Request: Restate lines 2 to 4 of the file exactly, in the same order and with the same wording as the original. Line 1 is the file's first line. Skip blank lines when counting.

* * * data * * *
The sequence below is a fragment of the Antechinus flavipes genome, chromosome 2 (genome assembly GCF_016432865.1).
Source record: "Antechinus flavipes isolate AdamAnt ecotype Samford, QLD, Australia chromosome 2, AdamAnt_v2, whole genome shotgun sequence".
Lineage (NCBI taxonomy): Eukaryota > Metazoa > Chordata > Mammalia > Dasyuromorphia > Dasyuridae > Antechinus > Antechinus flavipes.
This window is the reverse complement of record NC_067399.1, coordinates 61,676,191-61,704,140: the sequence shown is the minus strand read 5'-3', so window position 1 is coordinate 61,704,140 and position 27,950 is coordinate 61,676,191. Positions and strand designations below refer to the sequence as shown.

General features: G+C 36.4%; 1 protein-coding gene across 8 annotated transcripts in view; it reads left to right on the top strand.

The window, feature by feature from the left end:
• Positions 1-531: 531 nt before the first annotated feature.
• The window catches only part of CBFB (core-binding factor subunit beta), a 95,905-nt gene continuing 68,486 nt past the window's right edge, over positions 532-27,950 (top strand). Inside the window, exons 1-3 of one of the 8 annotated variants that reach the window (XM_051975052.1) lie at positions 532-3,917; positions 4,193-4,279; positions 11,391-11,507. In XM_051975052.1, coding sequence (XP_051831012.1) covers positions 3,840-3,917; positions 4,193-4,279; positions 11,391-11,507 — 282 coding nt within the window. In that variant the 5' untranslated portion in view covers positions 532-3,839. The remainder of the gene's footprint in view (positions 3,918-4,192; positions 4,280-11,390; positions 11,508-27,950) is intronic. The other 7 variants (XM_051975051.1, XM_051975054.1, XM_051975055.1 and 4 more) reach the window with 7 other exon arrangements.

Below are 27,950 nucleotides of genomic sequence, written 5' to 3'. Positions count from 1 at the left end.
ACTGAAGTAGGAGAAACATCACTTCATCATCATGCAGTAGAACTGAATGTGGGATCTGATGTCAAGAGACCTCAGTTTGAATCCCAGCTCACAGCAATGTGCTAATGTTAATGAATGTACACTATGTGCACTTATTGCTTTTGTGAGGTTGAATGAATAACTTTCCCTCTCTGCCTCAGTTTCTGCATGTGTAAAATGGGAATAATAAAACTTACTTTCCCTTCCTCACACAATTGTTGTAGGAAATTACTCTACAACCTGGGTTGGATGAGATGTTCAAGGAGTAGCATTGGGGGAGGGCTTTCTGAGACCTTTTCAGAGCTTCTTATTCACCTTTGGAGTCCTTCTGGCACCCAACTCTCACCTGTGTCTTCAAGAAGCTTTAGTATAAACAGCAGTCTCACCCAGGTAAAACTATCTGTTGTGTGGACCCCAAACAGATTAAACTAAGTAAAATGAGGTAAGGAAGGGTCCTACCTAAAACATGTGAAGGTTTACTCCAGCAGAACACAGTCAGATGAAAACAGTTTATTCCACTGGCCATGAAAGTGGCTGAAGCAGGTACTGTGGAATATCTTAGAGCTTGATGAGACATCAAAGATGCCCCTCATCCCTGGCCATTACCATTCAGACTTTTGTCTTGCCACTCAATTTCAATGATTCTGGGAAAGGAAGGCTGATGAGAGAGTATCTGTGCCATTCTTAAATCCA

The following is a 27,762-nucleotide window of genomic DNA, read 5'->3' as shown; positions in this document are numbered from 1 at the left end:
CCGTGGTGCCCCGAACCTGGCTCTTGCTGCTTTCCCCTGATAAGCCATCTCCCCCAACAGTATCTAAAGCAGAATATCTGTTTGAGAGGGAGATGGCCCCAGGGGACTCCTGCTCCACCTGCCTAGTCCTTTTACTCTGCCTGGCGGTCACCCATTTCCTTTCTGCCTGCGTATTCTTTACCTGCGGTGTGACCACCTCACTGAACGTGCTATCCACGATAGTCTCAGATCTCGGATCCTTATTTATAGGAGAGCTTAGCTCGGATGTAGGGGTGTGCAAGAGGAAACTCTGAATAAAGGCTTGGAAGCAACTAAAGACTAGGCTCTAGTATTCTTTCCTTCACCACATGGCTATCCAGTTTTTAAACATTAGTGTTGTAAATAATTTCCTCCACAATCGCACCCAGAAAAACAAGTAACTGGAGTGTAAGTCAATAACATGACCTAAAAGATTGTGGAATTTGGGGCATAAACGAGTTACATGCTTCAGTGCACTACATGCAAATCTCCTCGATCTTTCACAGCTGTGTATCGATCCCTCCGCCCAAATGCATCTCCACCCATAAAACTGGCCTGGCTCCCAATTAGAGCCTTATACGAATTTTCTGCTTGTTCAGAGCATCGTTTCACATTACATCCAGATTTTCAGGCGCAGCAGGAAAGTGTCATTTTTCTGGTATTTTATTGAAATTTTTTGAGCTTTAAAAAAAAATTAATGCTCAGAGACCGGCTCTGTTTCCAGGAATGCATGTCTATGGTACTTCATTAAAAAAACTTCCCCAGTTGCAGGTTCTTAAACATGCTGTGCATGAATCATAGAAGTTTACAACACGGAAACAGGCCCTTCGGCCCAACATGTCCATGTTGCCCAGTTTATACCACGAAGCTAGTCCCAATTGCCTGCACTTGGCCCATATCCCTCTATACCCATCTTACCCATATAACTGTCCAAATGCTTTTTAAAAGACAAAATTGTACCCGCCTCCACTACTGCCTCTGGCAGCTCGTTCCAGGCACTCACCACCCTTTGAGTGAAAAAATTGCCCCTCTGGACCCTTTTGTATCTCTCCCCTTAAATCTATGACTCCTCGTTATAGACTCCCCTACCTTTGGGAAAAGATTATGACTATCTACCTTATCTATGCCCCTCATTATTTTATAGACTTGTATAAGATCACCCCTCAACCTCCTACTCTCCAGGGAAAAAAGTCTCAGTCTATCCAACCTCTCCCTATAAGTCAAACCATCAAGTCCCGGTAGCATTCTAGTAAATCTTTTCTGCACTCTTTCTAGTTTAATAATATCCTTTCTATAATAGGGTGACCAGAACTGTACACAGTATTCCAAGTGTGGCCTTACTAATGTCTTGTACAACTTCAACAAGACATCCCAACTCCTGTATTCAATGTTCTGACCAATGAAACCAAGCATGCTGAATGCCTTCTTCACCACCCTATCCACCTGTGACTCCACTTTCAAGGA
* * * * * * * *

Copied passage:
Source record: "Antechinus flavipes isolate AdamAnt ecotype Samford, QLD, Australia chromosome 2, AdamAnt_v2, whole genome shotgun sequence".
Lineage (NCBI taxonomy): Eukaryota > Metazoa > Chordata > Mammalia > Dasyuromorphia > Dasyuridae > Antechinus > Antechinus flavipes.
This window is the reverse complement of record NC_067399.1, coordinates 61,676,191-61,704,140: the sequence shown is the minus strand read 5'-3', so window position 1 is coordinate 61,704,140 and position 27,950 is coordinate 61,676,191. Positions and strand designations below refer to the sequence as shown.